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Mobile Money Transfer Revenue will Reach $4 Billion

As mCommerce services continue to gain new users across developing regions -- such as sub-Saharan Africa and emerging Asia -- the early-adopter nations have experienced a mobile money revolution that has empowered the local economies.

While in some early-adopter markets -- such as Kenya and Uganda -- mobile money usage already occurs across more than 50 percent of the adult population, there are still significant sections of the un-banked population it has yet to reach.

According to the latest market study by Juniper Research, mobile network service providers are now benefiting from the boom in mobile money transfer services -- with $2 billion in revenues forecast for this year and $4 billion annually by 2018.

Market Development in Africa

The new research points to the African continent as the leading mCommerce market. In fact, several regional mobile network operators -- such as Vodacom Tanzania and MTN Uganda -- are now generating more than 10 percent of their revenues from mobile money transfers.

Meanwhile, Safaricom’s MPESA service, the trailblazer in the sector, recorded mobile money revenues of more than $330 million in the latest financial year, making it the most successful mobile or online money transfer service worldwide.

According to the Juniper study findings, recent surges in both transaction volumes and values were being driven by increased implementation of both cross-border and intra-national remittance interoperability.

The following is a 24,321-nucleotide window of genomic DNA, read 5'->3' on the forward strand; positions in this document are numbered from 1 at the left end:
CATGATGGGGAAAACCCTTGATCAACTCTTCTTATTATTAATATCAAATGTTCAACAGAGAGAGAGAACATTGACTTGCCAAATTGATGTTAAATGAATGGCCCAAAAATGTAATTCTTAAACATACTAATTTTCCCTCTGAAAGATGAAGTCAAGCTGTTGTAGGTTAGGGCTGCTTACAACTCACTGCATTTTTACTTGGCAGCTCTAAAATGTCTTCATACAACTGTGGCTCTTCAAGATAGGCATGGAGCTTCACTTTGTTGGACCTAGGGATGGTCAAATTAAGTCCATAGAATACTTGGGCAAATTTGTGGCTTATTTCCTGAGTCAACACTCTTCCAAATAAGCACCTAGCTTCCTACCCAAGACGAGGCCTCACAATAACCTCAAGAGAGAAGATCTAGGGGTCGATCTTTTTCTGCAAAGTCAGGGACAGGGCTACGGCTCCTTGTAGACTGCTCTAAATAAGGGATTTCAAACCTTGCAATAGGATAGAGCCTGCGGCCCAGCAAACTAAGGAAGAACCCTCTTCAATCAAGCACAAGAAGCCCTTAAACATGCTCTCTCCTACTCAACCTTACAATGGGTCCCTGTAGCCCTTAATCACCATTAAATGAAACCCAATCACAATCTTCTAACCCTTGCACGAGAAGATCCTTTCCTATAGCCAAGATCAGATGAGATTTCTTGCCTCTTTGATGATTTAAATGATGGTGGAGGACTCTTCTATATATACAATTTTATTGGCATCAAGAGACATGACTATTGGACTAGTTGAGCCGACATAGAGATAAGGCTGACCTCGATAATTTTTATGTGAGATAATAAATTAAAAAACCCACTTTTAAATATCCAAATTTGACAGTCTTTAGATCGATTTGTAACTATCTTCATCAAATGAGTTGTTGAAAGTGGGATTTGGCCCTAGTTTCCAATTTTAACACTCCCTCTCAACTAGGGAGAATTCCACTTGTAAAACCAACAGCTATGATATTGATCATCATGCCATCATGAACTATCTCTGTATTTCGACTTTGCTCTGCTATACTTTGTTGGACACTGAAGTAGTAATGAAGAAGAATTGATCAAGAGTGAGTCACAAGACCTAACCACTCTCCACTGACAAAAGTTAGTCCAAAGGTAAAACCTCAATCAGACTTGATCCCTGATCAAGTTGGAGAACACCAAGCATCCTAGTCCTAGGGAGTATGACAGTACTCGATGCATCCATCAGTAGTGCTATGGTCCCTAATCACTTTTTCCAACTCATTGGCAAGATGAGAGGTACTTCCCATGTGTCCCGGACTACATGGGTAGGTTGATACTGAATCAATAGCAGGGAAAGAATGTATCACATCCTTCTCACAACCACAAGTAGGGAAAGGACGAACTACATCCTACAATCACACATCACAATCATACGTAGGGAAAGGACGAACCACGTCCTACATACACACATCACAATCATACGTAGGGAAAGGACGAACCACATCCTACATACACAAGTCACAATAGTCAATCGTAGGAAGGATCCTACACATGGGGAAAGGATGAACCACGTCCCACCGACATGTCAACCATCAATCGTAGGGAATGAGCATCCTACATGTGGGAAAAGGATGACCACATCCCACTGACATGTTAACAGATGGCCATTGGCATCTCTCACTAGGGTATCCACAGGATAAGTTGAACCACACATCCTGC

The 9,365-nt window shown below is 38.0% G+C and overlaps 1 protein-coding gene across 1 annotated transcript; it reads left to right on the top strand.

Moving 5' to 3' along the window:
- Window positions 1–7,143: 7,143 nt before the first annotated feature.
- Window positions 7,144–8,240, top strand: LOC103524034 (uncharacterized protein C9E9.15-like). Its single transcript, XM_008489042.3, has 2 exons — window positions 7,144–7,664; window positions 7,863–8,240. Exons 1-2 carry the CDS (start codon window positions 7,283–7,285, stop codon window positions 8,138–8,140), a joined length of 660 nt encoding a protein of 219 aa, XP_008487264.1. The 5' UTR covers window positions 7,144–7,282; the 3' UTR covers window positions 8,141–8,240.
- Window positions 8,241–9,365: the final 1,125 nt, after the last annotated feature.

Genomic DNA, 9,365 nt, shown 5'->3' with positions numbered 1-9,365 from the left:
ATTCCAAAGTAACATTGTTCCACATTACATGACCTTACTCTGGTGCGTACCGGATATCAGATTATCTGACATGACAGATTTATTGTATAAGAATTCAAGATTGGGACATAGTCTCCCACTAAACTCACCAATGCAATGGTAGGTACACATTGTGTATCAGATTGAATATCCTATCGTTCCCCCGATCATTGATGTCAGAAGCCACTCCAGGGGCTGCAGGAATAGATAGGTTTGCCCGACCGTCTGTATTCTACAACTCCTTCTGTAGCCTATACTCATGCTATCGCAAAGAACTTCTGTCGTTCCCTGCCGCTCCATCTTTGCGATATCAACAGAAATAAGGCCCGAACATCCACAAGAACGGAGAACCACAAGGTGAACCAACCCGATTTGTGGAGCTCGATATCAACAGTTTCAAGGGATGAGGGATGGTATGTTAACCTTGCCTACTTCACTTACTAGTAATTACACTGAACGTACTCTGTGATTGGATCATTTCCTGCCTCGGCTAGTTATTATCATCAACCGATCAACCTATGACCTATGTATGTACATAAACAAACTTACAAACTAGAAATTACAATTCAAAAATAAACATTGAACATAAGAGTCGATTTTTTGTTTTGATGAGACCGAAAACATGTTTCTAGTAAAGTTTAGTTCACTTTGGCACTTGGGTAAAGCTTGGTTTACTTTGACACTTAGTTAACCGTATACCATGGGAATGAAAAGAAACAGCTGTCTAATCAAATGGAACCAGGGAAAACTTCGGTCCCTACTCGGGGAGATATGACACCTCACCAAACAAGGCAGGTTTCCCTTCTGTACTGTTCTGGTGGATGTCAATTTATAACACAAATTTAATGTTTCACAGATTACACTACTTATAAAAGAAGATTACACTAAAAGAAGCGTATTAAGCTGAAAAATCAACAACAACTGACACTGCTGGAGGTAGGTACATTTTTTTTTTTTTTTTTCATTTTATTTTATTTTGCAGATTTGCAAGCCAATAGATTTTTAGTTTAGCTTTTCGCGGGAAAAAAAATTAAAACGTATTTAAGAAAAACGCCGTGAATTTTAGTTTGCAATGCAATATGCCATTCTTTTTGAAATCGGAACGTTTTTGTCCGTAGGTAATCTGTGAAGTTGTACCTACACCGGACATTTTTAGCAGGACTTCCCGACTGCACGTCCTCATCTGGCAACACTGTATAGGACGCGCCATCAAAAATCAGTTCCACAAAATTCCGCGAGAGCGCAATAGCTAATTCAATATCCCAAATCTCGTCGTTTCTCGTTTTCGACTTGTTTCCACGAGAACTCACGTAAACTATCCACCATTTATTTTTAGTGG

The research cited the traffic uplifts engendered by recent agreements between Safaricom and MTN (for the Rwanda-Kenya corridor) and by national interoperability agreements in markets such as Tanzania and Pakistan.

Opportunities for mCommerce Advancement

There's been a shift in service provider requirements, with the majority now seeking to deploy smartphone applications in tandem with Unstructured Supplementary Service Data (USSD) and Interactive Voice Response (IVR) mobile money transfer solutions.

However, the research cautioned that while inadequate government regulation still constrained growth in a number of markets, in some cases low adoption or activity rates could be attributed to the policies of mobile network service providers.

"There are too many instances where service marketing is inappropriate or incorrectly targeted; where the message simply isn't reaching the desired audience," said Dr Windsor Holden, head of consultancy and forecasting at Juniper Research.

The research also observed that in Nigeria, a number of services had failed to gain repeat usage because of the high cash-out fees, while savings accounts in other markets had withdrawal fees that were inappropriate for low-income users.

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